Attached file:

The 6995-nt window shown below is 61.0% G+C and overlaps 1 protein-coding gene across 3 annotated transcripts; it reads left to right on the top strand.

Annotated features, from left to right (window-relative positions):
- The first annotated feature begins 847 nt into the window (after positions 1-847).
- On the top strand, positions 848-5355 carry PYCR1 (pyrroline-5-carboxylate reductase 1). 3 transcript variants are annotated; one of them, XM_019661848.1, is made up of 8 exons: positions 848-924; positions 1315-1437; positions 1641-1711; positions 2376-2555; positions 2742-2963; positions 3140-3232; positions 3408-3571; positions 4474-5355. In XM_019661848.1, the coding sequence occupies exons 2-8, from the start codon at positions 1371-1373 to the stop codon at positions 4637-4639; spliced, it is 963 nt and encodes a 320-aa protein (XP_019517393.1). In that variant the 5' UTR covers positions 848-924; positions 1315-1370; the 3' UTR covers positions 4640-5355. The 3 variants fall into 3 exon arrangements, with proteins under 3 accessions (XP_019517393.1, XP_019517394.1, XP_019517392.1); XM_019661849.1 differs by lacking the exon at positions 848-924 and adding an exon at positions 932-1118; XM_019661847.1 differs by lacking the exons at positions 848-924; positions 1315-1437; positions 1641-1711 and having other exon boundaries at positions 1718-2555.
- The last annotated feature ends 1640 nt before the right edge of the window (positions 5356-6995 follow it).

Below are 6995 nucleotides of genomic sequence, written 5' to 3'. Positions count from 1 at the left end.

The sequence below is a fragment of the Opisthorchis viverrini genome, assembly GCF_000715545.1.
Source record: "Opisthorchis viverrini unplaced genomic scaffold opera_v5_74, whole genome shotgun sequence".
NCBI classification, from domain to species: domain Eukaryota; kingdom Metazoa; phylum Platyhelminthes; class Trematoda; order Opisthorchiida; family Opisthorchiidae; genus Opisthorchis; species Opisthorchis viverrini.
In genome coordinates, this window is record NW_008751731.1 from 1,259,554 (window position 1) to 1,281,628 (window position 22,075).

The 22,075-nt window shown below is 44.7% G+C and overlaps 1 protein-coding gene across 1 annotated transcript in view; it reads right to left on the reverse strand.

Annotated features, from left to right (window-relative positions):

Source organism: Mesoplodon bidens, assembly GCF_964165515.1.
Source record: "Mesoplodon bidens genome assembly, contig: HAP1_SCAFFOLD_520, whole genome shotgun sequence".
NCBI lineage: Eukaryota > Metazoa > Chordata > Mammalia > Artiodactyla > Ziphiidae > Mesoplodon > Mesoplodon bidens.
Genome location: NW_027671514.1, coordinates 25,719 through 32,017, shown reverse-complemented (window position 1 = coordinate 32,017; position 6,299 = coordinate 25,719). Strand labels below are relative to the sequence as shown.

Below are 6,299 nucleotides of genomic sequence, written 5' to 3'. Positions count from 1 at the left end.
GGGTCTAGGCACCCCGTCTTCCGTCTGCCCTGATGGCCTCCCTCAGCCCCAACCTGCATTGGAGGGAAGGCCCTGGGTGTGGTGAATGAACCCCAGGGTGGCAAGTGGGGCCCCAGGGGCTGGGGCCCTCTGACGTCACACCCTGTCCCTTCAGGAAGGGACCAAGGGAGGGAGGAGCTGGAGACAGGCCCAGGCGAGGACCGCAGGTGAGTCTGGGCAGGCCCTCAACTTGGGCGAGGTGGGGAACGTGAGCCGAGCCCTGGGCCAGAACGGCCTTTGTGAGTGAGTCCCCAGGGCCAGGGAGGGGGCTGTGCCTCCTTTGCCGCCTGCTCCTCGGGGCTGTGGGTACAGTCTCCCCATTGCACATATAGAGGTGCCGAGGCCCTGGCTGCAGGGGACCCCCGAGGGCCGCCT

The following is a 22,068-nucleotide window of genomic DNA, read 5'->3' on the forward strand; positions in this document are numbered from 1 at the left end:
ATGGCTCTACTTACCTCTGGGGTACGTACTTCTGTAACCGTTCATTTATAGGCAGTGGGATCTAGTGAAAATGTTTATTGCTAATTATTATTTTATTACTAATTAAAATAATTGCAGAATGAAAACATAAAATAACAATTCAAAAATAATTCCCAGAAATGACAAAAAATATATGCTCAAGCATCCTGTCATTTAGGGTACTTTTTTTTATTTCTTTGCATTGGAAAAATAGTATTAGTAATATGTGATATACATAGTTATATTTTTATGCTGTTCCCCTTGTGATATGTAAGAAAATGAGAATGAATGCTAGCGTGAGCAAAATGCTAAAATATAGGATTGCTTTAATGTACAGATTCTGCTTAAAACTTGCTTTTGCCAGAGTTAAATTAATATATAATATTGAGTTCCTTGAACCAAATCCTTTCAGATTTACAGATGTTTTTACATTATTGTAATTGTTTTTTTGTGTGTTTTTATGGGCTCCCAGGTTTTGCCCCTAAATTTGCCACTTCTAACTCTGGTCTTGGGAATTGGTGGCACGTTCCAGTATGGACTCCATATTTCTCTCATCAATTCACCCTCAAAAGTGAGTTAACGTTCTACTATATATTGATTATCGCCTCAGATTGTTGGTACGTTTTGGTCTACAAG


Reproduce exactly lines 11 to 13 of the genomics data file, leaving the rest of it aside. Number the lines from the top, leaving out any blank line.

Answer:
The 22,075-nt window shown below is 44.7% G+C and overlaps 1 protein-coding gene across 1 annotated transcript in view; it reads right to left on the reverse strand.

Annotated features, from left to right (window-relative positions):

Source organism: Mesoplodon bidens, assembly GCF_964165515.1.